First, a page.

To James McHenry
Philadelphia Decr. 19
I have heretofore submitted to you a scale for the allowance of servants1 to the different grades of Officers with some supplementary ideas. I beg leave to add another suggestion in relation to this subject.
The detaching from their corps soldiers, as servants to the various Officers of the general Staff, is productive of material inconvenience by withdrawing altogether from military service a considerable number of persons; and occasioning dissatisfaction to the Commandants of corps who never see their men removed without uneasiness and are some times much disgusted by the selection of those whom they are anxious to retain. There is no doubt that it would operate beneficially if after fixing the number of servants to which the several characters of the General Staff should be intitled, they were to be allowed an equivalent in money regulated by the cost of a soldier to the public and were to be required to provide their own servants.2 Penalties may secure the faithful execution of this arrangement, which from the force of circumstances would be very little liable to abuse.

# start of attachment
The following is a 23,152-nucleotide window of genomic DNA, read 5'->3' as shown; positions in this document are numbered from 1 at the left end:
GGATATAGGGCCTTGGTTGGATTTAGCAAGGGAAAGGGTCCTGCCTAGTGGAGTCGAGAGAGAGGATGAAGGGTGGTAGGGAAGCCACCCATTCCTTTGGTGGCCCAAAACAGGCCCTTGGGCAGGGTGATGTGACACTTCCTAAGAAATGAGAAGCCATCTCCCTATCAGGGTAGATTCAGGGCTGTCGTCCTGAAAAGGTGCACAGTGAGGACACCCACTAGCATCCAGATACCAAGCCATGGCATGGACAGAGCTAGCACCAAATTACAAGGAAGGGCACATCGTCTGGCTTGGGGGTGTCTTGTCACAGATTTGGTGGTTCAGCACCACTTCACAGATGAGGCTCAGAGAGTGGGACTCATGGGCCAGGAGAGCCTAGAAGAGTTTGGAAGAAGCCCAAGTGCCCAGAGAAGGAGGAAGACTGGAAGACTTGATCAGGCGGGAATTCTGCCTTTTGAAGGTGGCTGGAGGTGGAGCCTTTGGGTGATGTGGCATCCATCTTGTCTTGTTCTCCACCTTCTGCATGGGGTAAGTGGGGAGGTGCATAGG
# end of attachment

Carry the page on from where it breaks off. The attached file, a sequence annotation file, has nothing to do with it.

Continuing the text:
With great respect I have the honor to be Sir Yr Obed ser
The Secy of War.
ADf, Hamilton Papers, Library of Congress.
2. McHenry included this paragraph in a report to John Adams on January 5, 1800. Adams sent this report to Congress on January 13, 1800 (ASP description begins American State Papers, Documents, Legislative and Executive, of the Congress of the United States (Washington, 1832–1861). description ends , Military Affairs, I, 133–41).